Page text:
Take your own advice

I love reading best practices from the work of behavioural science because and applying them to the world of L&D. One of the best books I've read recently is Katy Milkman's "How To Change". This incredibly well-written book is full of incredible advice and research best practices on this things that measurably change our behaviour.





Here is one tidbit from the book that I think we could easily apply in an everyday training context:


People are more likely to take their own advice.


In the book, Katy outlines an example of students who were asked to advise other students (younger peers) on topics such as avoiding procrastination and doing better at school. The researchers found that the student who gave advice to others outperformed students who did not give advice. They also had higher motivation and enjoyed the process.

People are easily able to generate insights on how to tackle problems they themselves are having trouble with. Also people give advice based on their personal experiences. So they in effect are giving advice that's tailored perfectly for themselves. After giving advice, we feel hypocritical if we don't follow it ourselves. This is known as the “saying is believing effect” or cognitive dissonance.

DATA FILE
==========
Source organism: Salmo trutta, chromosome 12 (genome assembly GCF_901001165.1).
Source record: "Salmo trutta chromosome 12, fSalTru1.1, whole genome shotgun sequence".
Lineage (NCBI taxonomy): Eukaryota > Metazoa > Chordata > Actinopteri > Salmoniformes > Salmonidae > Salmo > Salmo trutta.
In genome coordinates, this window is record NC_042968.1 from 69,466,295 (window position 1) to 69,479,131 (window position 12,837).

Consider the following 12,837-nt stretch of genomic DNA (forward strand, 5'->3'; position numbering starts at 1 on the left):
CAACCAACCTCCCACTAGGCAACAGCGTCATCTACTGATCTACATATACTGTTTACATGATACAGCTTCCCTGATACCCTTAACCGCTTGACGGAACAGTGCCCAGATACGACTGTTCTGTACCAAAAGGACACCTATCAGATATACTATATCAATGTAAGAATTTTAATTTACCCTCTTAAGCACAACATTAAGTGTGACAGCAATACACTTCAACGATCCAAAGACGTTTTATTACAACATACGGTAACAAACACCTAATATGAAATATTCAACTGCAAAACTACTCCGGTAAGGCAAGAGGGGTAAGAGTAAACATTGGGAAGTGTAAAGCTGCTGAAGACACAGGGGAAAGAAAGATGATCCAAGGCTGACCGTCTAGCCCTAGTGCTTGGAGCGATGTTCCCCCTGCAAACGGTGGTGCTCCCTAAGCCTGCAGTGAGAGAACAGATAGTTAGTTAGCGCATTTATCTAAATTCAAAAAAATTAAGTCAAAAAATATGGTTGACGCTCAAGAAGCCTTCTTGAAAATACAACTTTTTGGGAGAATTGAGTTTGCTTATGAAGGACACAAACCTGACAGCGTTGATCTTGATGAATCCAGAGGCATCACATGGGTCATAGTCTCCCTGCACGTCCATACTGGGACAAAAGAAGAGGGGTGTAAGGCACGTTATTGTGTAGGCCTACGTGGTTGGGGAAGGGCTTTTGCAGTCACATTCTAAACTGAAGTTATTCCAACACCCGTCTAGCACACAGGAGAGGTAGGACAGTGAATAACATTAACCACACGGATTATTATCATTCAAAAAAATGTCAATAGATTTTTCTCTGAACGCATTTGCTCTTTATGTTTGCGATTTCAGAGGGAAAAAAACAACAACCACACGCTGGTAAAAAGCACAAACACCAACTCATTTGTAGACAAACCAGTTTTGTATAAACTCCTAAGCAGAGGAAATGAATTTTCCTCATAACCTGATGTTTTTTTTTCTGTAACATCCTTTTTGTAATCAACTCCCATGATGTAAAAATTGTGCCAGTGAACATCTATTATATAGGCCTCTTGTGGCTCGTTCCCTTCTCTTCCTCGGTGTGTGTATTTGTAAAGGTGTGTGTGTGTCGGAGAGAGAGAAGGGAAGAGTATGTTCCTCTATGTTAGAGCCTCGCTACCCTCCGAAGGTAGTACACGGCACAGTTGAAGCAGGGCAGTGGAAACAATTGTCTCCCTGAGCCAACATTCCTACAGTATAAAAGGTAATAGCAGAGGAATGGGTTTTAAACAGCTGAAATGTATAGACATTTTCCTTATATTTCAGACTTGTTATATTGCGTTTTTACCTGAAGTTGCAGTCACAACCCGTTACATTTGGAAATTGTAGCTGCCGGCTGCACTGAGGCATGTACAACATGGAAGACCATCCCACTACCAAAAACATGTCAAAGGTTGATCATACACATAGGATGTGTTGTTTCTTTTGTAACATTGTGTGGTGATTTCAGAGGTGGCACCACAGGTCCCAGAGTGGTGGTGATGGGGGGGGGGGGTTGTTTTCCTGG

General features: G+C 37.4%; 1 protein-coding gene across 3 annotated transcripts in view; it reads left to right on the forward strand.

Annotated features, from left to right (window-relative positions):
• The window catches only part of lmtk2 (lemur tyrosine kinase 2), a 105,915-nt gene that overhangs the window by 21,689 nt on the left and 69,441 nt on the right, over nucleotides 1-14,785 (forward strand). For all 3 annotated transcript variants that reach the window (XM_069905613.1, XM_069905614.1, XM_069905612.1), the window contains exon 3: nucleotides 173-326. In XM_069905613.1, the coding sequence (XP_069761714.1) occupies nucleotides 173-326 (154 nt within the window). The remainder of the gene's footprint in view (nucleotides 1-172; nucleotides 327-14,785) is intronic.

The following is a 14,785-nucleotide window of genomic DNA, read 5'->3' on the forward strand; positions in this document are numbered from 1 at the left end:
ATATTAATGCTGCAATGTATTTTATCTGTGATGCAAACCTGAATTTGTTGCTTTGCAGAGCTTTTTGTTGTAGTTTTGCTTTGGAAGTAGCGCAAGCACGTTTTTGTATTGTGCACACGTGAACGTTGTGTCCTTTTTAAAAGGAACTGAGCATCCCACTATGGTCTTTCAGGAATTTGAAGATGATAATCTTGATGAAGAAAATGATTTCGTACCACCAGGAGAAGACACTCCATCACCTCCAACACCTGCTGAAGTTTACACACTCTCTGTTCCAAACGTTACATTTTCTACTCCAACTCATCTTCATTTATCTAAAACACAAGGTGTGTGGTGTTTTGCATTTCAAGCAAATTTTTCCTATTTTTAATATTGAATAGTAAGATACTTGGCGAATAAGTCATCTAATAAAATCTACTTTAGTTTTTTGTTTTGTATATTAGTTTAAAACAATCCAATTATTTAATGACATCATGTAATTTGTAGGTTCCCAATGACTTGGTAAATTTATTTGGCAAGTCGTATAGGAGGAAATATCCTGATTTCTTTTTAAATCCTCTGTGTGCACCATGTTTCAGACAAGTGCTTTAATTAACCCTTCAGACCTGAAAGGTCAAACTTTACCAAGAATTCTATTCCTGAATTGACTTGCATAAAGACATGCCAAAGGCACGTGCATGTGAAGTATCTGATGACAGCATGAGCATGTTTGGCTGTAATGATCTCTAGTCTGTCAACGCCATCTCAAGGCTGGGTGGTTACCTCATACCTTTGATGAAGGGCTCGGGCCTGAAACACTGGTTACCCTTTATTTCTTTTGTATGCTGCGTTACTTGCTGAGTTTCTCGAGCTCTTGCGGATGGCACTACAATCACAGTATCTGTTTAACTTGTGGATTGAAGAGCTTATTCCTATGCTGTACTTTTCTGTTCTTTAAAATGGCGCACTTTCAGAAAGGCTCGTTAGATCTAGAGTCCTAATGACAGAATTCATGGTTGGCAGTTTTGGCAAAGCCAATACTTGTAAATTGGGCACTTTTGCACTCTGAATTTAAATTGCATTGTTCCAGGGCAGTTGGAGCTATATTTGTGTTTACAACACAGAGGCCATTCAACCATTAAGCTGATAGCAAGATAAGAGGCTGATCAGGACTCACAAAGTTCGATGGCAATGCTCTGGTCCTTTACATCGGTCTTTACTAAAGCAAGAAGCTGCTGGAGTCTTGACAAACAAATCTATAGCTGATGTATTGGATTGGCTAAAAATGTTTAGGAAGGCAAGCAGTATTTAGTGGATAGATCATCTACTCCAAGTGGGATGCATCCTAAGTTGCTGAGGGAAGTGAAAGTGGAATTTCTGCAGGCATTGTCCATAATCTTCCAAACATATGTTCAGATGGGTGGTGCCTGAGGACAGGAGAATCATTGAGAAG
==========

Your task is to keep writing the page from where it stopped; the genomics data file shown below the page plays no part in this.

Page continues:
How can we in L&D apply the "saying is believing"effect?


The biggest challenge we face in L&D is that people don't change their behaviour after training. They don't implement what was covered as they face many competing factors for their time and attention. Employees who attend L&D training come from different parts of the business, with differing demands, schedules, pressures, culture etc. Perhaps we can leverage the “saying is believing effect” by asking learners what advice they would give other learners on how to apply the key takeaways from the course? The advice giver will temper their recommendations based on their own experiences, personal challenges, and work-life (something L&D struggles to get a detailed view on) and are more likely to apply it as the learner has self-generated cognitive dissonance.


A simple approach, but one that is shown to change behaviours.


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